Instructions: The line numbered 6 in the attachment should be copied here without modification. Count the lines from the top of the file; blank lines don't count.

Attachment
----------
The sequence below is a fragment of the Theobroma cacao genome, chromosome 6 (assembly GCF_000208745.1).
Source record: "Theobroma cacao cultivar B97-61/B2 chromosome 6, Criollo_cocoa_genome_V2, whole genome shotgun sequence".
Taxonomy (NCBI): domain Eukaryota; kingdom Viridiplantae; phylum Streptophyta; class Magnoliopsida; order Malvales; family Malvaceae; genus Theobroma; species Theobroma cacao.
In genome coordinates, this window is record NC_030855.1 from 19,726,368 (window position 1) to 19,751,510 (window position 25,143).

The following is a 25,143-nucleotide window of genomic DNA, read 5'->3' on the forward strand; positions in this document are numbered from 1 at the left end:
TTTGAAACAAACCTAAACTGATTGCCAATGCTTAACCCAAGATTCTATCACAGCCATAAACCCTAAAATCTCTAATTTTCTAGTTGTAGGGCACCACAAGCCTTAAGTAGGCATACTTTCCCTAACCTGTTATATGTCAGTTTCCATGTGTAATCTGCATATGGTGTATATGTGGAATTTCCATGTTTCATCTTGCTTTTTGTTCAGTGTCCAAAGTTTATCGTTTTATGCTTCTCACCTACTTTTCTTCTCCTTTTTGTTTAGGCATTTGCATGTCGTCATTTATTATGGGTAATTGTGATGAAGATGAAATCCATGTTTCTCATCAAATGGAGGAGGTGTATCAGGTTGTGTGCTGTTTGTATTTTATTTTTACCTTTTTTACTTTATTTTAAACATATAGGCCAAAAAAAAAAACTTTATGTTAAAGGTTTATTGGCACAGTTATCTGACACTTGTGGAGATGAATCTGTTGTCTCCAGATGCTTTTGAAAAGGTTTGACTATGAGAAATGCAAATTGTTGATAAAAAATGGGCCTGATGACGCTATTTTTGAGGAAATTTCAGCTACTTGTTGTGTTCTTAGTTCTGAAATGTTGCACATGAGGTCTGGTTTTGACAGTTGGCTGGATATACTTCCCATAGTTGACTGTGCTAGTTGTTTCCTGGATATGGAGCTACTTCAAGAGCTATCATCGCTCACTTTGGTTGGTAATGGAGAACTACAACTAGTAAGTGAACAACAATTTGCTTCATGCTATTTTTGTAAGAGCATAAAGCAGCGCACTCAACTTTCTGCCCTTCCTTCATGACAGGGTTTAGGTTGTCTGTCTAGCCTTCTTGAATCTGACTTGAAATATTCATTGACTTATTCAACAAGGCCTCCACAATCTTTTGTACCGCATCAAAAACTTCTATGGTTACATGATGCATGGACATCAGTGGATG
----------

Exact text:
TTTGAAACAAACCTAAACTGATTGCCAATGCTTAACCCAAGATTCTATCACAGCCATAAACCCTAAAATCTCTAATTTTCTAGTTGTAGGGCACCACAAGCCTTAAGTAGGCATACTTTCCCTAACCTGTTATATGTCAGTTTCCATGTGTAATCTGCATATGGTGTATATGTGGAATTTCCATGTTTCATCTTGCTTTTTGTTCAGTGTCCAAAGTTTATCGTTTTATGCTTCTCACCTACTTTTCTTCTCCTTTTTGTTTAGGCATTTGCATGTCGTCATTTATTATGGGTAATTGTGATGAAGATGAAATCCATGTTTCTCATCAAATGGAGGAGGTGTATCAGGTTGTGTGCTGTTTGTATTTTATTTTTACCTTTTTTACTTTATTTTAAACATATAGGCCAAAAAAAAAAACTTTATGTTAAAGGTTTATTGGCACAGTTATCTGACACTTGTGGAGATGAATCTGTTGTCTCCAGATGCTTTTGAAAAGGTTTGACTATGAGAAATGCAAATTGTTGATAAAAAATGGGCCTGATGACGCTATTTTTGAGGAAATTTCAGCTACTTGTTGTGTTCTTAGTTCTGAAATGTTGCACATGAGGTCTGGTTTTGACAGTTGGCTGGATATACTTCCCATAGTTGACTGTGCTAGTTGTTTCCTGGATATGGAGCTACTTCAAGAGCTATCATCGCTCACTTTGGTTGGTAATGGAGAACTACAACTAGTAAGTGAACAACAATTTGCTTCATGCTATTTTTGTAAGAGCATAAAGCAGCGCACTCAACTTTCTGCCCTTCCTTCATGACAGGGTTTAGGTTGTCTGTCTAGCCTTCTTGAATCTGACTTGAAATATTCATTGACTTATTCAACAAGGCCTCCACAATCTTTTGTACCGCATCAAAAACTTCTATGGTTACATGATGCATGGACATCAGTGGATG